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Oct 1, 2012 12:00 AM

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Congress didn’t act on postal reform prior to the August recess. Bad news awaits the legislators upon their return: USPS reports that it lost $5.2 billion in the April–June quarter of this year, over $2 billion more than the same period last year.

MFSA urged its members to contact Congress. According to MFSA’s suggested text, key elements to consider in any postal legislation include the following:

In 2006, Congress mandated that the USPS pre-fund its retiree medical system. Those payments exceed $5 billion per year for a ten-year period that began in 2007. In the severe recession we have faced, these payments have ensured the USPS incurs annual deficits.

In 2010, two independent actuarial studies showed that the portion of federal retirement attributed to postal employees is over funded by between $50 and $75 billion.

If the USPS collapses, the impact on the mailing industry will be severe. This industry includes paper, printing, mail service, equipment manufacturers, software developers, internet sales, publishers, greeting card manufacturers and the millions of businesses that rely on mail to communicate with customers and potential customers.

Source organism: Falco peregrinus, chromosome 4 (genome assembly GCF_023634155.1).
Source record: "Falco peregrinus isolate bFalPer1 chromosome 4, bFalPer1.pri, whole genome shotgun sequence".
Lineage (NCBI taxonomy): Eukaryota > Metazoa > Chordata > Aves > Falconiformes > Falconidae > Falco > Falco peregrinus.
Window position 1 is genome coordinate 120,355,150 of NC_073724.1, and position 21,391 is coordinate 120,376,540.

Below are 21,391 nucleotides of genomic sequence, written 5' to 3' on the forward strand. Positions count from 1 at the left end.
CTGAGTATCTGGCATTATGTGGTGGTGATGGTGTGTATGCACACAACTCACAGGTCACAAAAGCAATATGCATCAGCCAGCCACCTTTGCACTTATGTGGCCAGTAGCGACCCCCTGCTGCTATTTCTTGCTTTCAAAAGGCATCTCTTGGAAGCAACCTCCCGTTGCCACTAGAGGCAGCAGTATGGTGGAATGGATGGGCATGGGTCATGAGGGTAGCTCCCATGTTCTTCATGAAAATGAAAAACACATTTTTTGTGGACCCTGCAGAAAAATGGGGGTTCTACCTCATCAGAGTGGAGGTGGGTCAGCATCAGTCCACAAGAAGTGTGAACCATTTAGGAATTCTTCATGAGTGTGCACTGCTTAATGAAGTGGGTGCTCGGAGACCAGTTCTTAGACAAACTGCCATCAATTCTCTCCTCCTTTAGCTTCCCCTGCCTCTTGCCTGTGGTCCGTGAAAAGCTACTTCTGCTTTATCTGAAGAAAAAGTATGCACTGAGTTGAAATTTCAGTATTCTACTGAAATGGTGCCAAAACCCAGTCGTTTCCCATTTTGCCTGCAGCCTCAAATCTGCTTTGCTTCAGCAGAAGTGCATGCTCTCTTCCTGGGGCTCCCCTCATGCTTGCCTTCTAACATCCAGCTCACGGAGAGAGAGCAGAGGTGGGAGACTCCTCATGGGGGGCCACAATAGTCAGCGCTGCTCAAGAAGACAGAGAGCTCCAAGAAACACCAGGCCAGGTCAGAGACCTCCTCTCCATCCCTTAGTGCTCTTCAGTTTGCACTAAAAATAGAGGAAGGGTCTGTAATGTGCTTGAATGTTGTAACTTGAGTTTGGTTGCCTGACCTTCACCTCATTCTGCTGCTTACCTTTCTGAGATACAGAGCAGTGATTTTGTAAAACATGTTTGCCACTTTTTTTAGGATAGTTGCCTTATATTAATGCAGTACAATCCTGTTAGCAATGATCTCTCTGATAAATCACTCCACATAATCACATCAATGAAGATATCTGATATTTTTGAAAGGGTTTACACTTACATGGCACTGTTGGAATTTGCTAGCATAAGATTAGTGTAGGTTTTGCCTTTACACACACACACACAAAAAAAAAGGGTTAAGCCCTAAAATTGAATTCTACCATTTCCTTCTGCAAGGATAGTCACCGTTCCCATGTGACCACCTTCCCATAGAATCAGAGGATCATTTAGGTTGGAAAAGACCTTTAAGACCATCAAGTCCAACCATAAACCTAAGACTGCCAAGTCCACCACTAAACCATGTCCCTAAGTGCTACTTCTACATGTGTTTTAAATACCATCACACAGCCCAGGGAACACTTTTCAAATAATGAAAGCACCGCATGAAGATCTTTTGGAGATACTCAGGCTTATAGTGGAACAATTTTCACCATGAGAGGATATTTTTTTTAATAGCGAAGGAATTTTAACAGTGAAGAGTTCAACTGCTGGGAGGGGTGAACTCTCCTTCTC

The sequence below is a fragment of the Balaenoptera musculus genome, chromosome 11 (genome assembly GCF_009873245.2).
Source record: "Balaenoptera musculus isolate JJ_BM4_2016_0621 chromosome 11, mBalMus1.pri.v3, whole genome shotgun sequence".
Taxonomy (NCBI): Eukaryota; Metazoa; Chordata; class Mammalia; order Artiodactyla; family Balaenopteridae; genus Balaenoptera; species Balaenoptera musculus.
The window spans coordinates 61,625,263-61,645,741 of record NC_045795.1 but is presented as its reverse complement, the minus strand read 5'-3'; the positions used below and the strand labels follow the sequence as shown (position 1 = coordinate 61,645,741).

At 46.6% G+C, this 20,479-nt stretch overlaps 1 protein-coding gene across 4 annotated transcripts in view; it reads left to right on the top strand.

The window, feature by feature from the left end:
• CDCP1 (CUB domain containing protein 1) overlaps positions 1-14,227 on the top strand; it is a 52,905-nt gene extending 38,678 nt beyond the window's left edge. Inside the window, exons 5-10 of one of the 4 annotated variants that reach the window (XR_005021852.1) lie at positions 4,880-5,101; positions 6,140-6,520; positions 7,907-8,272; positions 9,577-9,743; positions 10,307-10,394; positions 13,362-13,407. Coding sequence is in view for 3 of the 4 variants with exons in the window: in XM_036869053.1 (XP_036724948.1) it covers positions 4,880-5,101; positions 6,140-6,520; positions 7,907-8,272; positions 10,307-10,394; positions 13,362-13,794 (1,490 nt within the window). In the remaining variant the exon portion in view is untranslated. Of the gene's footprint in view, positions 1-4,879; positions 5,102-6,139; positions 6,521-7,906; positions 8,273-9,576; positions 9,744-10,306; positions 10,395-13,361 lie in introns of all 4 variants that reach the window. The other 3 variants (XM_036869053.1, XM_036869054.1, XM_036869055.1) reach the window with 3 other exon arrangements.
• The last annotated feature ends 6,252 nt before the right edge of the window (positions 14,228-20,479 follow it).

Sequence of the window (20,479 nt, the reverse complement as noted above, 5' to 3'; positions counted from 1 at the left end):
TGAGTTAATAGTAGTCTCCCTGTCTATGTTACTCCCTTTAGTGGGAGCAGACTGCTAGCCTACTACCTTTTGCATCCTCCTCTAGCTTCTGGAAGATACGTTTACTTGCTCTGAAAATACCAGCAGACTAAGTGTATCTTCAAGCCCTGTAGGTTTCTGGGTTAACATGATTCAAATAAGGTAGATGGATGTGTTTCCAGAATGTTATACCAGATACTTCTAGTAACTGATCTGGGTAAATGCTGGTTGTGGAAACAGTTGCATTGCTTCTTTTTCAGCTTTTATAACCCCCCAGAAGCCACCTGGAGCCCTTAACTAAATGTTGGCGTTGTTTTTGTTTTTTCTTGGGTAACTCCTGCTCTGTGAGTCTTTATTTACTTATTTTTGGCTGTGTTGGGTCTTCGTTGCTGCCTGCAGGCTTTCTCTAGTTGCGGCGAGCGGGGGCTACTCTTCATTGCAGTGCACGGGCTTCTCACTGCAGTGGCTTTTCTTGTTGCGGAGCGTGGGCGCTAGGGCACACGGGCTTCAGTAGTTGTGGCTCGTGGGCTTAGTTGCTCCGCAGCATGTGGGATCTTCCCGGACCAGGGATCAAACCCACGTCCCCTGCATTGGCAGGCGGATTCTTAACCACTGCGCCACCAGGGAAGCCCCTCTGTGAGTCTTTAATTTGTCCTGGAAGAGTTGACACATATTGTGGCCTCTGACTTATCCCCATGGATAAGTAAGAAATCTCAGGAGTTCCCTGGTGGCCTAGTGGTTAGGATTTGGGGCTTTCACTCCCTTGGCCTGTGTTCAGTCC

If Congress takes no action and the USPS collapses, the taxpayer will be obligated for the entire failure of the system, since previous Congresses guaranteed all of the retirement benefits of postal employees.

Congress created the Postal Service as an independent federal service forty years ago. At the same time, it created an arbitration system that compromises the ability of the USPS to reduce labor costs, limits the ability of the USPS to close and consolidate facilities, and yet requires universal service six days per week. Source: MFSA